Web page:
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Sir David King, Andrew Simms: end offshoring of emissions

In yesterday’s Guardian, Sir David King, former Government Chief Scientist, called on rich nations to tackle the emissions they outsourced overseas:

Sir David King, director of the Smith School of Enterprise at the University of Oxford and former chief scientific advisor to the UK government, said the emissions rise showed how developed countries had exported their greenhouse gases to the developing world. This is because the migration of heavy manufacturing industry to developing countries has raised emissions in emerging economies, while rich countries still benefit from the results as they buy back the manufactured goods. More emissions are associated with the manufacture of most modern goods than with their use… Forthcoming research led by King that sets out these problems in detail chimes with studies from the Carbon Trust and others that have found similar effects.

Today’s paper includes a piece by nef’s Andrew Simms who argues for the problem to be tackled head-on:

Stop using fantasy carbon accounting that allows rich countries to “offshore” their emissions. The current system dumps responsibility for the pollution created by manufacturing goods on the exporting country, not on the country that demanded and ultimately consumes the product. It allows countries like the UK to look much better than we really are, creating an illusion of progress and resulting in complacency.

Guardian assesses Carbon Trust data, speaks to PIRC

The Guardian’s Duncan Clark has today penned a piece on the Carbon Trust’s new data showing how UK carbon emissions will continue to rise when imports are factored in.

Asked for our response, we told him: “Until government starts accounting for outsourced emissions officially, it’s continuing to tell a convenient lie about the true scale of our carbon addiction.”

Carbon Trust reveals UK emissions likely to rise into the 2020s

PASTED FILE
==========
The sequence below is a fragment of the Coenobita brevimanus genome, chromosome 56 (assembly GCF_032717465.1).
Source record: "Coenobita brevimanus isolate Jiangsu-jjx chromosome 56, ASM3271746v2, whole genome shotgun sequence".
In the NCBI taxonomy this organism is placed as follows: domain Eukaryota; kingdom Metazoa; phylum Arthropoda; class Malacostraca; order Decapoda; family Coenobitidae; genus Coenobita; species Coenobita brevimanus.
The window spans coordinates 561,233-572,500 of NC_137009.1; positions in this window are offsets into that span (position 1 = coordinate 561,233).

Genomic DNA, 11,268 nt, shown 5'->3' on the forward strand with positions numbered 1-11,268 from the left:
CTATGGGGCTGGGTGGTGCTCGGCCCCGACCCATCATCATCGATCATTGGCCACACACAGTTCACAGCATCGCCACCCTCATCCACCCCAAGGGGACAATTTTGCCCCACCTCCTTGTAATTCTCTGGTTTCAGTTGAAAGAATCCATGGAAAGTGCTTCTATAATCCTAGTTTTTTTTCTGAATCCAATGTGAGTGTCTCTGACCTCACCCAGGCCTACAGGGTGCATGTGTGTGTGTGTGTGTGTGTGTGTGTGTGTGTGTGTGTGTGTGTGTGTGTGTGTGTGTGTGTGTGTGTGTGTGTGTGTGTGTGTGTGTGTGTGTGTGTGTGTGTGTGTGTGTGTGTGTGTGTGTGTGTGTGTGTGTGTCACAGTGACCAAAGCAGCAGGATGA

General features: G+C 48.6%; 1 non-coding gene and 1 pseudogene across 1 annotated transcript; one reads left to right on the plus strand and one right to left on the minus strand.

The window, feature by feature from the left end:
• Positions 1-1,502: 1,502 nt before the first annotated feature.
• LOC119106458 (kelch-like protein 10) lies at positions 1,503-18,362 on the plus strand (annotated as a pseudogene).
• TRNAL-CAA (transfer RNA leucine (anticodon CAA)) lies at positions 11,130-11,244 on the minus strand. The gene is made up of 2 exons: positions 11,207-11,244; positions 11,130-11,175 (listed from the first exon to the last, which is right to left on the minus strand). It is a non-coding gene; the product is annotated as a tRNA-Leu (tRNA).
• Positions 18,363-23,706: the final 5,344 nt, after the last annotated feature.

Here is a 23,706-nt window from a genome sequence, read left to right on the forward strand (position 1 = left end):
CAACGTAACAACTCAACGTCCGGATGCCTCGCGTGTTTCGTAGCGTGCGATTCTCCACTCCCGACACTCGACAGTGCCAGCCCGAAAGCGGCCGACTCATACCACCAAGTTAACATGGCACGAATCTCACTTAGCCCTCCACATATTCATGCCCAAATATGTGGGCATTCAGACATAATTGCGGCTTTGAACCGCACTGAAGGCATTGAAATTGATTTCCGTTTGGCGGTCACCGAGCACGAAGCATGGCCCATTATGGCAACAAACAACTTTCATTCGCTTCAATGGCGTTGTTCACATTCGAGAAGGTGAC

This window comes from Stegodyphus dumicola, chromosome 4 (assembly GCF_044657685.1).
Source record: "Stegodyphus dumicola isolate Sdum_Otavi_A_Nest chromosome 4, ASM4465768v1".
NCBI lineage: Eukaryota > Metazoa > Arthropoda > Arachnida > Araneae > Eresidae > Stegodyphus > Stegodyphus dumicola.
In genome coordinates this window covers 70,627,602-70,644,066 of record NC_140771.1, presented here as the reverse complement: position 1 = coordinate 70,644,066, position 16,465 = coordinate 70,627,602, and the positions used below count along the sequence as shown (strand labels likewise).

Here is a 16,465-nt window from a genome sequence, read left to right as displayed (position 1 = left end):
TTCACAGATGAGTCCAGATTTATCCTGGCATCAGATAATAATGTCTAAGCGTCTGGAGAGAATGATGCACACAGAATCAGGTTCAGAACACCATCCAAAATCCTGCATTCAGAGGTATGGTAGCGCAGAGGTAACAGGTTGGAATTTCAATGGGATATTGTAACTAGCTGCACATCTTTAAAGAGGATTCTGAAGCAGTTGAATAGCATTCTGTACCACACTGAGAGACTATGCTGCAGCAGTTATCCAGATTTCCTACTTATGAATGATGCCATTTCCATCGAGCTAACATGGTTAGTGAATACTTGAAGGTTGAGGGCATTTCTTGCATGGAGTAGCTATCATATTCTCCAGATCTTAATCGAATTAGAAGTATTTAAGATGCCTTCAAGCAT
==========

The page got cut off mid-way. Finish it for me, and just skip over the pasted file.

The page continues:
This piece was originally published on Left Food Forward.

The Carbon Trust has today released new data revealing how the UK’s total carbon emissions are likely to rise into the 2020s, despite legally-binding targets to cut domestic emissions by a third.

The figures, shown in the graph below and available for download here, have been calculated by including emissions embodied in the goods and services that the UK imports – often called ‘outsourced emissions’ – and adding these to the official tally of domestic emissions.

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Why the doubters are wrong about green jobs in Scotland 1

This is a guest post from Friends of the Earth Scotland’s Energy Campaigner, Beth Stratford.

The Scotsman printed a two page spread in the lead up to the Scottish election warning that the SNP’s target for 100% renewable electricity by 2020 would ‘wreak significant damage on the Scottish Labour market’, citing as evidence a report called ‘Worth The Candle?’ by Verso Economics, which concluded that for every job created in the renewable sector, 3.7 are destroyed elsewhere in the economy.

But this head-line grabbing statistic, which has been picked up at full tilt by nimbies and climate sceptics, deserves some closer scrutiny.

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PIRC turns 40

This year, PIRC turns forty.